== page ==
Chris Schwarz's Blog

Ron Herman: Kicking it Estonian-style!

Ron Herman's Sawbench

 

This week we are putting the finishing touches on a new article from Ron Herman, the Columbus housewright, on a topic that has yet to be covered by the woodworking media – as far as I can tell.

I’m not going to tell you what the article is about.

But this isn’t just your typical “nenner, neener, neener” blog post. No, I have something to share.

In looking at Herman’s sawbench (no, I can’t give you dimensions) and reading about it, I noticed it bears similarities to Estonian workbenches that I’ve been reading about at bedtime this week. These benches, featured in “Woodworking in Estonia” by A. Viires, look like carbon copies of Roman benches, including one that I’ve seen on a wall at Pompeii.

The weird thing about the Estonian and Roman workbenches is that they are so dang low – knee height – but are used for many cabinetmaking operations such as planing and sawing. Now before you start picturing a bunch of Estonian pygmies, consider this:

Ron Herman’s bench is basically a modern Estonian/Roman variant. He planes on his workbench against a planing stop, which is described and shown in “Woodworking in Estonia.” They straddle the work. When edge-planing, the Estonians worked against a planing stop and braced the work on edge using wooden pins, which are shown all the time in early Roman workbenches.

Estonian woodworker planing faces and edges.

They use the benches like a modern sawbench for sawing things. And for mortising and chiseling. Virtually every operation we do standing up – rabbeting, grooving, too – are shown being done in a sitting position.

Drawing of an Estonian workbench that looks much like a Roman bench.

 

While for most people this information is as dry as the intestinal gas caused by the ingestion of popcorn, I find it really cool.

— Christopher Schwarz

P.S. I know the pygmy/Estonian attorneys are going to roast me for this blog entry. Bring it, tiny counselors.

For More Workbench Rantings…
• Visit workbenchdesign.net. They might be even crazier than I.

• My latest effort, “The Workbench Design Book,” is available in our store and only at a few select retailers.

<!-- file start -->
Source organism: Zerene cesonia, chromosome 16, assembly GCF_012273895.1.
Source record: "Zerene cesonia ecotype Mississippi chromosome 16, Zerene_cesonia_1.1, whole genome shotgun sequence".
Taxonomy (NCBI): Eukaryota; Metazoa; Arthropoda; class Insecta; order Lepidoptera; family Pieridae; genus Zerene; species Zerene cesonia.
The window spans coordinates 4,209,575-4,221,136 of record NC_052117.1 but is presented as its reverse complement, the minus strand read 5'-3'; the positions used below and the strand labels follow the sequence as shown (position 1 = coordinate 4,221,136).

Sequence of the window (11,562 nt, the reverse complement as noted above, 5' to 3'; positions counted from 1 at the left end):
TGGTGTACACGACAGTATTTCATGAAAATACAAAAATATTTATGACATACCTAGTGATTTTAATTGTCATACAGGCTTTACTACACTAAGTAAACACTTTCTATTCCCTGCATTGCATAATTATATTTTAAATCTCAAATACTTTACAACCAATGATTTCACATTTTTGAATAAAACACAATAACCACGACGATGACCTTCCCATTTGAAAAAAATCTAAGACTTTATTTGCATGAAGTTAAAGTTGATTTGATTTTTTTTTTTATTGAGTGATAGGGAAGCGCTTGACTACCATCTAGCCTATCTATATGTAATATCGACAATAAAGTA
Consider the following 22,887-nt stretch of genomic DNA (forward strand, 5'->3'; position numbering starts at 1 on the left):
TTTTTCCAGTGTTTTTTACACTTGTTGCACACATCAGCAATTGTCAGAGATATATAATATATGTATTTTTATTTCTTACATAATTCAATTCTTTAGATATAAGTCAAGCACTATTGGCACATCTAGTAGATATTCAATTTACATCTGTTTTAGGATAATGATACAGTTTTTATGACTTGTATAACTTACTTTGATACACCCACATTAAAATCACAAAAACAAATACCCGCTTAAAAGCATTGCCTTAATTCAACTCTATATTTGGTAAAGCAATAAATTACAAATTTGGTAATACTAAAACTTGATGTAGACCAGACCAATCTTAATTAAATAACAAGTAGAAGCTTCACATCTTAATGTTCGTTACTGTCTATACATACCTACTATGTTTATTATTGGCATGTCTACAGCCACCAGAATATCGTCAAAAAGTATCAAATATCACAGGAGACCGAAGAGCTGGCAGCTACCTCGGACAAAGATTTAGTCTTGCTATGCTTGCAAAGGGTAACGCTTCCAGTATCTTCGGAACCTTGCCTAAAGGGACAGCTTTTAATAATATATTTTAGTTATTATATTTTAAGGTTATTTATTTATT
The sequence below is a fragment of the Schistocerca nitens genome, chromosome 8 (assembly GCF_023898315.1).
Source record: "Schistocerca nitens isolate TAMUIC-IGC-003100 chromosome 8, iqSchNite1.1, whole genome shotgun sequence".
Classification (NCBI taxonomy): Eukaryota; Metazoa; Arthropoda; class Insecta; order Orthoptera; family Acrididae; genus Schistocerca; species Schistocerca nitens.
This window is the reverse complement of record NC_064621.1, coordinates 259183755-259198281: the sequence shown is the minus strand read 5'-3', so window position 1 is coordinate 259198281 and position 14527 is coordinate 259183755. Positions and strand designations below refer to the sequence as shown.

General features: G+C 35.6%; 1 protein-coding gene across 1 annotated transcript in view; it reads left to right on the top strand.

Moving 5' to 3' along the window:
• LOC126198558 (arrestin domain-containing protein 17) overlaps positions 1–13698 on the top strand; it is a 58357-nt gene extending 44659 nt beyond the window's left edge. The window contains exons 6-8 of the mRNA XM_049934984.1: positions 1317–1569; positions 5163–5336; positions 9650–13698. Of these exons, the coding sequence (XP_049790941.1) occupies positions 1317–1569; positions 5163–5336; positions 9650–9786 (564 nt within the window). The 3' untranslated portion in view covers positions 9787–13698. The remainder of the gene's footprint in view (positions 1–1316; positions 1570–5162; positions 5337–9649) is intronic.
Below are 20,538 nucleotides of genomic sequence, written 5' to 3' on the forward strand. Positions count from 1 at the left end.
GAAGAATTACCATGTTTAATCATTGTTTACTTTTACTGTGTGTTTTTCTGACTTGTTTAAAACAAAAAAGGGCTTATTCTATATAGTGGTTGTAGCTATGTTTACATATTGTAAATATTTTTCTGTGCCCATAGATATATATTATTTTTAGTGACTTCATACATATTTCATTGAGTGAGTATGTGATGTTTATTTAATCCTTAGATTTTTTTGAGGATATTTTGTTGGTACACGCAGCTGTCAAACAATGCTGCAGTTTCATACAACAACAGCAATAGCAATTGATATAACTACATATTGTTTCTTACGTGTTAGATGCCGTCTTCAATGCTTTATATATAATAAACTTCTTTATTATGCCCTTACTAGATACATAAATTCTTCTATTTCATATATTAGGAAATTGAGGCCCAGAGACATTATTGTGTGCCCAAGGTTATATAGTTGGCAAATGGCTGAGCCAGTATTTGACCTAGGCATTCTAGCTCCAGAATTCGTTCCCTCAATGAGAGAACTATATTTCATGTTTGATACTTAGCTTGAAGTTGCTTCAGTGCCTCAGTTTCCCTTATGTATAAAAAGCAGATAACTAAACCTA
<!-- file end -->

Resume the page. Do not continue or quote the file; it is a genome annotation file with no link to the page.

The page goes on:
11 thoughts on “Ron Herman: Kicking it Estonian-style!

  1. tsstahl

    Please don’t post dimensions on Ron’s bench. I don’t have Ron’s legs and arms. Feel free to post the dimensions on my bench, though 🙂

    Serious question, is there anything unique about the planes they use?

    1. Christopher SchwarzChristopher Schwarz Post author

      Not really. They are planes like any European variant. The only thing that would look odd to North American eyes would be the rabbeting planes, which are longer and have an unusual escapement. See Whelan’s book on wooden planes for more..

  2. John Cashman

    Woodworking in Estonia is a great book. It’s also really hard to find. I spent a long time hunting for a copy through the usual channels, but never got a sniff. I finally tracked down a source where it is still available in either a downloadable or print on demand, if anyone is interested. It’s a US government service. Go to the National Technical Information Service website, http://www.ntis.gov/search/index.aspx
    Then search for item TT-68-50342, and you can choose your format and pay for your book. It’s not cheap.

    I imagine after St. Roy named it as his favorite book in the latest issue of Popular Woodworking, there would be a lot of folks looking for a copy.

      1. John Cashman

        It is terrible. I have the digital copy, I’m not sure which you have. You’d think they could at least crop the pages properly — a monkey could have done that better. But it is better than nothing, and god only knows how long and at what price it would take for a decent original to turn up. I checked libraries through worldcat, and there the few that have it are academic libraries that don’t like dealing with sawdust-covered lumpenproletariat.

        Tell Megan maybe her dissertation will continue to make a stir the way this one has.

          1. skewedII

            Shouldn’t be any problem for such a gifted writer! Does anyone happen to recall the subject?

            1. Megan FitzpatrickMegan Fitzpatrick

              You’re very kind. But no, I can’t recall the subject after all this time away from it 😉

    1. popularwoodworking.4q2

      Try your library. Of course it won’t have a copy of on the shelf but I was able to order an original printing of “Woodworking in Estonia” through my local public library using Link+ (a version of interlibrary loan). If it turns out to be the bad reproduction printing you got after all at least it was free.

      If you’re not familiar with this, check it out. Your library might not have the book you want, but quite possibly some library somewhere does, and your library can get you a copy on loan from that other library… for FREE! Just don’t lose the book. In my case the book is coming from another state. Libraries are still incredible resources, even in this era of the internet and ebooks. Some libraries use Link+, others use ILLiad for interlibrary loan.

      Just don’t lose the book! The replacement costs for books through these services can be steep.

  3. Niels

    Kicking it BC!
    Nothing wrong with doing something sitting down.

    “Never run when you can walk, never walk when you can stand, never stand when you can sit, never sit when you can lay down, never lay down when you can sleep.”
    -Military Proverb

  4. chayward

    All that on the pymgy Estonian bench users and no comments on:
    -his swarthy white moustache;
    -his knee high black books; and
    -his Thomas Lie Nielsen vest?

    I use my sawbenches for teaching kids to plane, drilling (in the seated position (while sitting on the workpiece) morticing (ditto) and sometimes sawing too.

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